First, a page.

3.2 The development of SVG

Scalable Vector Graphics (SVG) is something entirely new. Far from being an inexpensive substitute for Flash, SVG belongs to the growing family of open-source World Wide Web Consortium (W3C) technologies that are actively shaping the way information is presented on the Web, and it is best understood when viewed within that context (Winter and Neumann 2003). As with any other discipline, the philosophy of 'best practices' dictates that those working in archaeology should use and promote solutions that consider the larger issues in Web development, and SVG falls into this category. To understand SVG and how it fits with other W3C recommendations, it is important to explore how SVG developed.

When Tim Berners-Lee founded the W3C in 1994, his purpose was to help stabilise the implementations of his expanding HyperText Markup Language (HTML) used to create the World Wide Web (Cagle 2002, 8; Berners-Lee 2000, 143). Berners-Lee never expected HTML to become the phenomenon it is today, but the fact that he chose to make it open-source and therefore freely available to anyone, sparked a creative surge that should be instructive for anyone weighing the value of a new technology. By bringing together developers from disparate and often competing vendors, the W3C guides the intentionally unwieldy Web forward with some sense of cohesion. A marked example is the 'browser wars' of the late 1990s, a proprietary struggle which resulted in frustrated designers trying to create multiple sites that would work with different browsers, and frustrated users who never knew if their browser of choice would work at any given website (Zeldman 2003, 26). The W3C tries to be a voice of reason, and that voice has become increasingly authoritative (Castro 2003, 16).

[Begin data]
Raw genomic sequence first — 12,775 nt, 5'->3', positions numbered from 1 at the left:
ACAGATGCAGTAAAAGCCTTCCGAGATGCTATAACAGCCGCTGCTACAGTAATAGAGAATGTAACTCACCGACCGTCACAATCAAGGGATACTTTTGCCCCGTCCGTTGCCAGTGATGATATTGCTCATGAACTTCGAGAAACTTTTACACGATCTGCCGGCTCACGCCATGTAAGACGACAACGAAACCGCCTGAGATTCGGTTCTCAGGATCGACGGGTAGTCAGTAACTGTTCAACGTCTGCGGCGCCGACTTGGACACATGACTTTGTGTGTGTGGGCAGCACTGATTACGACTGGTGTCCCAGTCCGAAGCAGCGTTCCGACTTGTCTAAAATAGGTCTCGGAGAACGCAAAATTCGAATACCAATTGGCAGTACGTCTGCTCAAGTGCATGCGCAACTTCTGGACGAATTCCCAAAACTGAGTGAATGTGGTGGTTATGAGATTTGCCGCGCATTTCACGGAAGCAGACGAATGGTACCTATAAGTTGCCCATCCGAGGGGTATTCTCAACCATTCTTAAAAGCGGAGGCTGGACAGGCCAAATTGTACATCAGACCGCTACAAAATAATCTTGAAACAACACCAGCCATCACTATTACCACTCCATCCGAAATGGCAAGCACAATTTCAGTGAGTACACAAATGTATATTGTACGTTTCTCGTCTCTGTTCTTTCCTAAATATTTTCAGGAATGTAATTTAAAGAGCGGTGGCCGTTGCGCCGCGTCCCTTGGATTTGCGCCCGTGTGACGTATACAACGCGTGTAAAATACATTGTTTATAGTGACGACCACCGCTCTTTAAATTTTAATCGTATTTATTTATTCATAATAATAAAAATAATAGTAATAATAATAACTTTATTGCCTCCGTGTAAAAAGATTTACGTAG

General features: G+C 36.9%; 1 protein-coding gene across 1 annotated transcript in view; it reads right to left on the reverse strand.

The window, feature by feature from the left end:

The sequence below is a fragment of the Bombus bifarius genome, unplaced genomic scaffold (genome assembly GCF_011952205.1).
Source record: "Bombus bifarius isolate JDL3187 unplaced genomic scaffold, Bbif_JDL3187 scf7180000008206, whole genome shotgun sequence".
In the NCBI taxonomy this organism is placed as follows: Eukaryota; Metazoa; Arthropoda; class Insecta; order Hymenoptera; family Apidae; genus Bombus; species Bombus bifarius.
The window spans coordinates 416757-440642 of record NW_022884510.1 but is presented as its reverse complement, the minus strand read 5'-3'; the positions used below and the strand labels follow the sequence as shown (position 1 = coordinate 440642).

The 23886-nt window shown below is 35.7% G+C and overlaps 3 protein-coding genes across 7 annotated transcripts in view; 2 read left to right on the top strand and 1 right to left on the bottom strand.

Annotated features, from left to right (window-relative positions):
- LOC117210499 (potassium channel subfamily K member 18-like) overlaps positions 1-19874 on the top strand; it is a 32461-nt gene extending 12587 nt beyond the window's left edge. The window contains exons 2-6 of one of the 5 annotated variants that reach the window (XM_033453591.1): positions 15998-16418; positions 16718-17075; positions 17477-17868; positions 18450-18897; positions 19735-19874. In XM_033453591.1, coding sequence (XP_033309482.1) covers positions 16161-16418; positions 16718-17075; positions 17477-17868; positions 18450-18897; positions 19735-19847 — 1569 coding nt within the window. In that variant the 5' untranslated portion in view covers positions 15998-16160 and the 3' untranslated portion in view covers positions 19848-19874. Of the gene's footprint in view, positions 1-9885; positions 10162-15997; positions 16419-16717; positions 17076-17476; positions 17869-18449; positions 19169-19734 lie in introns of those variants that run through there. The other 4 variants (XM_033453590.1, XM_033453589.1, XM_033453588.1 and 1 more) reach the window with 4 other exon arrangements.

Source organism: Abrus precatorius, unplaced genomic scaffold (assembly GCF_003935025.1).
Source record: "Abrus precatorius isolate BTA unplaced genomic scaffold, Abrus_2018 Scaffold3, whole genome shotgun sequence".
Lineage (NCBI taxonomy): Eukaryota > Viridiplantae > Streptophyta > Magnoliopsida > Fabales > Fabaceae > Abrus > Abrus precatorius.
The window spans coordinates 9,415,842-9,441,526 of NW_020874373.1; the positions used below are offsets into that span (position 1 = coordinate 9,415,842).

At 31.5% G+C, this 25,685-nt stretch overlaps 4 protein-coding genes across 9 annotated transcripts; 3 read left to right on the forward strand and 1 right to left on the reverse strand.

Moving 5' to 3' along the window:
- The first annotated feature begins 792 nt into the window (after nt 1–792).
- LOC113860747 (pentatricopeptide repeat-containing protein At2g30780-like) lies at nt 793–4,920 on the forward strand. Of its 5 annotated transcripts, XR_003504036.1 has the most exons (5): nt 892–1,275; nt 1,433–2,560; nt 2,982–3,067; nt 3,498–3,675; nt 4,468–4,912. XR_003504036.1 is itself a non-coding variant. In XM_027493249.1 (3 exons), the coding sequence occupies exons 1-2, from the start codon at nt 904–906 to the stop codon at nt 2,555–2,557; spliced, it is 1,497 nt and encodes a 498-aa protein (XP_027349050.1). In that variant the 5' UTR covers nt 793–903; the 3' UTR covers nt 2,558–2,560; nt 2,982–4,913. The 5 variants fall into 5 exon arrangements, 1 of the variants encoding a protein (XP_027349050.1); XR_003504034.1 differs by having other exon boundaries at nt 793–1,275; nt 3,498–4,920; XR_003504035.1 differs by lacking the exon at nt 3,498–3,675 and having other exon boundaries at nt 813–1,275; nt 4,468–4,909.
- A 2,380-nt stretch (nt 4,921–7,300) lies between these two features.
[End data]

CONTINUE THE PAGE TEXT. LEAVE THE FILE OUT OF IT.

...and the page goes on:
The success or failure of a commercial Web product is now understood to depend more on universality than carving out its own niche. This is good news for designers and users alike. In practice, the workings of the W3C are necessarily contentious, but through the W3C 'official recommendations' system, commercial and non-commercial developers are brought together to give input into a standard, which creates a sense of where a technology is going and how to concentrate their own design efforts (Watt 2002, xxiii; Berners-Lee 2000, 129).

SVG was developed to address the lack of an alternative to the raster images that dominate the Web (Watt 2002, xvii). Raster is the native, and therefore most appropriate format for images such as photographs, but even with file compression, the most common image file formats, .gif and .jpg, create large files that are slow to load, with limited image quality. The practice of 'thumbnailing' an image to give the user a small, quick-loading preview is a common practice. If the user chooses to click on the thumbnail to bring up a larger version of the image, they may regret their choice. Most web users have a common experience of sitting, annoyed and waiting, wishing they had not clicked on a slow-loading image, only to be rewarded by a poor-quality result. Web designers have been working around the conflict between low bandwidth and large raster file sizes for years, and only the advent of inexpensive broadband has started to mitigate the problem.